Updated Pareto Browser Filter

Which browsers cause 80% of the development pain in 2014? Dropping support for older browsers makes development much simpler.

Smoky Lake Tahoe South Lake Tahoe, California

Three years ago, I created the Pareto Browser Filter, a simple method for avoiding problematic browsers. Back then, it mostly just excluded IE7 and below, which had less than 20% combined usage but definitely accounted for more than 80% of cross-browser authoring pain.

The worst offenders with measurable market share today are IE9 and below and Android pre 4.3, which both have about 5% global share (sadly, IE numbers are much higher in a few Asian countries including China). Opera Mini (about 4%) is also missing some key features; however, its usage is mostly international, which means many US-centric developers were never testing on it anyway.

With those numbers in mind, we can construct a new filter aimed at reducing development pain:

if ('requestAnimationFrame' in window) {
  // Passes for:
  // Chrome
  // IE 10+
  // Firefox
  // Safari 6.1+
  // iOS 7.1+
  // Chrome Android
  // Android 4.4+

The new test is much simpler, however it is slightly over-aggressive, covering just under 77% of browsers based on global share. Naturally, usage numbers can vary greatly by site, so the actual number depends on the audience. Fortunately, this percentage will only increase, and should increase to 80% in less than a year.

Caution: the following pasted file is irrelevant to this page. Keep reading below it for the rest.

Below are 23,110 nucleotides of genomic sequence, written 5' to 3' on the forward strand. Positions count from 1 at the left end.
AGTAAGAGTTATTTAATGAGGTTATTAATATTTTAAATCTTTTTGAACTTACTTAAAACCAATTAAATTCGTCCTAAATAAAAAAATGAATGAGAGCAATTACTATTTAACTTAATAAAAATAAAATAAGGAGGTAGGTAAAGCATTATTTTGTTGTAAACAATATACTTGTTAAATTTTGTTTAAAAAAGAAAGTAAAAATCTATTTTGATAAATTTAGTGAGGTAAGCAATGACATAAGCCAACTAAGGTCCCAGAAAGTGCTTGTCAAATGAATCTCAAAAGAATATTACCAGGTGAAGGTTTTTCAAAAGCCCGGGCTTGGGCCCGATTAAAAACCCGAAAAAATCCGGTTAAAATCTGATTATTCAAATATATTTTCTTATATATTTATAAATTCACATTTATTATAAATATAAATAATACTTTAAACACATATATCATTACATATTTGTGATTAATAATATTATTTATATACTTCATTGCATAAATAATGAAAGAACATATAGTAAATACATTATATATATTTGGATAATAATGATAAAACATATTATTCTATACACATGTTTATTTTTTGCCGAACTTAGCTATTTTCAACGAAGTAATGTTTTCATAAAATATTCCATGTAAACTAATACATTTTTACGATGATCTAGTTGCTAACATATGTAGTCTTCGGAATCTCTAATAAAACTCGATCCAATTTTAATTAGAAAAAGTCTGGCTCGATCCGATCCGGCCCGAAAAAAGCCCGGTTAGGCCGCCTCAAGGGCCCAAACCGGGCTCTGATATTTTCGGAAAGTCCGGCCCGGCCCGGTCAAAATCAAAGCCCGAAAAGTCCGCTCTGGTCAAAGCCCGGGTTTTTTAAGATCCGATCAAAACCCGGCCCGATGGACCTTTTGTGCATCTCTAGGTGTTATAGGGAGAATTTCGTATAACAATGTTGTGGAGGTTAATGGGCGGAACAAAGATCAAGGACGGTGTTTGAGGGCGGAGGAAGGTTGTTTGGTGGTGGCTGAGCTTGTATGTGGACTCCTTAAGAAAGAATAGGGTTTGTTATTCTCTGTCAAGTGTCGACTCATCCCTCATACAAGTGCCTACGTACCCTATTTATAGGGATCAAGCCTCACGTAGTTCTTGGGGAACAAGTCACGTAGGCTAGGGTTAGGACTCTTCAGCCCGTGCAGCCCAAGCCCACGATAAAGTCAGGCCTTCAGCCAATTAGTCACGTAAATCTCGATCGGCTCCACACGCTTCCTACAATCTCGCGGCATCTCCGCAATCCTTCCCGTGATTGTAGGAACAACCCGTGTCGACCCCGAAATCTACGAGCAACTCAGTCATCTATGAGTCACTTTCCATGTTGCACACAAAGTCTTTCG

Back in 2011, even if with the filter you still had to worry about the old IE event model. You also needed hacky scripts in order to create decent responsive designs. In 2014, once you get over the pain of dropping a fifth of your worldwide audience, there are a bunch of fun browser features you can use without guilt (or polyfills):

  • Web workers
  • requestAnimationFrame
  • Canvas
  • IndexedDB
  • Web sockets
  • Audio & Video elements
  • CSS Transforms (including 3D)
  • HTML5 History
  • IFrame sandboxing
  • Tons more…

It’s tough to predict what the next version of this filter will be, since it depends heavily on future market share. Auto-updates in Chrome and Firefox mean new features can hit 50% very quickly. However, they’re held back by the much slower release cycles of IE and iOS.